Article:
DAP will ensure that the Indians’ social and economic setbacks will be effectively addressed.
|Lim Kit Siang announced the Gelang Patah Declaration|
Indian population is only about 7% of the total population in the country. Yet in terms of economic and social problems, the Indians are the most affected and many long standing Indian issues remain unaddressed and unresolved after 56 years under the BN rule.
The introduction of the New Economic Policy [NEP] in 1970 was aimed to eliminate poverty and improve the economic situation of all races. But the result was the reverse for the Indian community.
In the 70's, the majority of the Indian community was in the rural areas and engaged in the estates as labourers. But due to fragmentation of estates, there was migration of Indians from the rural areas to the urban areas.
Now over 70% live in the urban areas. The majority are in the "urban poor" situation and are saddled with high crime rate, unemployment and social issues.
Various BN Government programmes have not been effective in assisting or eliminating the setbacks to the Indian community.
In 1970, 17% of the Government work force were Indian. Now it's less than 5%.
Stateless people applicants were 9529 and 6590 applicants were approved, said the BN government. But these statistics can't be believed as thousands are said to be non citizens.
Last year, the BN government announced the building of 7 new Tamil schools and the allocation of additional 1000 matriculation paces from the present 509 to the Indian students.
Till today, new Tamil schools have not been built yet. In fact, even construction has not started.
Out of the additional 1000 matriculation seats, only 70% were offered.
I have raised these two issues in Parliament and reminded the Government of its unkept promises. If it can't ful fill clear cut promises when election is so near, how will these promises be ever carried out in full?
I n 1999, I resisted the abolishment of the South Indian Labour Fund (SILF). SILF was initially set up by the British to assist South Indians economically including financing their return to India if the need be.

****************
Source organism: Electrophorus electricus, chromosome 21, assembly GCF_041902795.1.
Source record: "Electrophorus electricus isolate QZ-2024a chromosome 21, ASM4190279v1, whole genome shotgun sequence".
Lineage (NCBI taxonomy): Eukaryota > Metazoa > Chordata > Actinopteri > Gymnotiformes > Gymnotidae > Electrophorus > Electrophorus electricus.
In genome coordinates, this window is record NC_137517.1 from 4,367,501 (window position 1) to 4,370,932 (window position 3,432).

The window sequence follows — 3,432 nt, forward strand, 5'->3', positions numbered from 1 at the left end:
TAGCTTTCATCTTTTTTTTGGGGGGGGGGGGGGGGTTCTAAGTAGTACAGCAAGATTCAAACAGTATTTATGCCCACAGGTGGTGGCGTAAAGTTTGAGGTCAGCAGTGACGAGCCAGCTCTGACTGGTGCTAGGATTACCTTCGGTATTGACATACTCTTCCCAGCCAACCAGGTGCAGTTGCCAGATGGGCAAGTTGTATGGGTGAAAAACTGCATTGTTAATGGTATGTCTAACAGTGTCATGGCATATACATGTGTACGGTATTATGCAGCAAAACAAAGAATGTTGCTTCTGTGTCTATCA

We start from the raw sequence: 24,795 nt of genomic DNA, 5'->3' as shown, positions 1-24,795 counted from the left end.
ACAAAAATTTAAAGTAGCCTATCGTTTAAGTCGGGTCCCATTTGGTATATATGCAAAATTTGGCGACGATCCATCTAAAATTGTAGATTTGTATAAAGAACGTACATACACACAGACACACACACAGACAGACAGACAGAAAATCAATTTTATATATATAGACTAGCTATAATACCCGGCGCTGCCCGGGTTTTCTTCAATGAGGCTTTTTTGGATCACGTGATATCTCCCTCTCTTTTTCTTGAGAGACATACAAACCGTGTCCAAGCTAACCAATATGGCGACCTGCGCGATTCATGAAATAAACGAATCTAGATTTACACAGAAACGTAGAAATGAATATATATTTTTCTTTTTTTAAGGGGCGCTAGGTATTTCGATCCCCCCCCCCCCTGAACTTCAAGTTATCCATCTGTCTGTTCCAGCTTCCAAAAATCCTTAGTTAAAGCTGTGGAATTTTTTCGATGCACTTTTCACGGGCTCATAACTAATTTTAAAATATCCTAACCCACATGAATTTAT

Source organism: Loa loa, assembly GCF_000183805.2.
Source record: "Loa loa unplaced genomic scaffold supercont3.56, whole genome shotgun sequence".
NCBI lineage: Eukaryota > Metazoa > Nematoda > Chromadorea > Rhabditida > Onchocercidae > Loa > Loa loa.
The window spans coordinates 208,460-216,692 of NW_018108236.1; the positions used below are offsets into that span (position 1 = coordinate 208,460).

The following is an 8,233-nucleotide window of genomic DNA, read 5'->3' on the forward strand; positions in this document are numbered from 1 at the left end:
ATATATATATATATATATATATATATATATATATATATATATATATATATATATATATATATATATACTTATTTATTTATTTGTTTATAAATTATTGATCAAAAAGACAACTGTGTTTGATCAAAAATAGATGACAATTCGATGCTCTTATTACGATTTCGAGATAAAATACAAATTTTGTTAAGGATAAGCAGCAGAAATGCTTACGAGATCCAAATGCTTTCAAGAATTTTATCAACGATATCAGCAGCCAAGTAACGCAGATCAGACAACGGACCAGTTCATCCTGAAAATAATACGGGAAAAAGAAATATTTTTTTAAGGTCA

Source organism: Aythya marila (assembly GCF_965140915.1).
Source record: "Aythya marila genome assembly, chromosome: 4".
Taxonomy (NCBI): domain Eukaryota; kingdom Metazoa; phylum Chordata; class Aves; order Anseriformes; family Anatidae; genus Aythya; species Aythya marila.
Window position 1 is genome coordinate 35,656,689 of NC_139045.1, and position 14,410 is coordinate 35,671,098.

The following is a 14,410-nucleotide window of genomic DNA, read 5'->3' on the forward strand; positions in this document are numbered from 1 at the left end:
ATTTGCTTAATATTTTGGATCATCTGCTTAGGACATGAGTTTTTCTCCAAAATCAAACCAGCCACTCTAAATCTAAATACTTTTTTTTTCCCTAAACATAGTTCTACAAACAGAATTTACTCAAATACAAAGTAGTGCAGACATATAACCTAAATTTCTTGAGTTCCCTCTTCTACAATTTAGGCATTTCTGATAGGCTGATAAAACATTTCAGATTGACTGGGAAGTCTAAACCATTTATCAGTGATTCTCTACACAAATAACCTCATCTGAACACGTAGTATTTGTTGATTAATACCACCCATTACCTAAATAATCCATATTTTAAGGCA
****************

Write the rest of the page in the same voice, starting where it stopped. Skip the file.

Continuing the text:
I moved a parliamentary motion to press for its continued existence and I suggested an annual allocation of RM half billion yearly to propel the Indians economically. My suggestion was killed by MIC and BN.
It is sad to say this but the fact is that many Indians today feel they are the third class citizens of this country.
In fact, in 2000, TIME magazine has carried an article about the Malaysian Indians, describing them as a "disgruntled underclass" with many of them feeling like "third-class citizens" in the country and the "real losers" since the introduction of the New Economic Policy in 1970.
The Prime Minister Datuk Seri Najib has talked about Nambike and asked the Indian community to place their trust in him and BN government.
But has BN government really listened to the cry of despair of the Indian community?
BN has not listened for decades before the last general election, and Najib has not truly listened too since becoming the nation; sixth Prime Minister.
What Najib has done for the Indian community in the last 4 years are just too little and too late. Many measures implemented are merely for the purpose of wooing voter support and are not solutions to the long standing problems faced by the Indian community.
DAP and Pakatan Rakyat vow to bring about A Better Malaysia for All and to correct the injustices done to the Indian community.
We are committed to offer a permanent solution to the many issues faced by the Indian community.
-------------------------------------------------------------------------------------------------Later, I spoke at a Ubah truck Ceramah held at Skudai. I had questioned why no action had been taken against Kulim Bandar Baru MP Zulkilfi Noordin for insulting Hinduim and hurting the feelings of Hindus.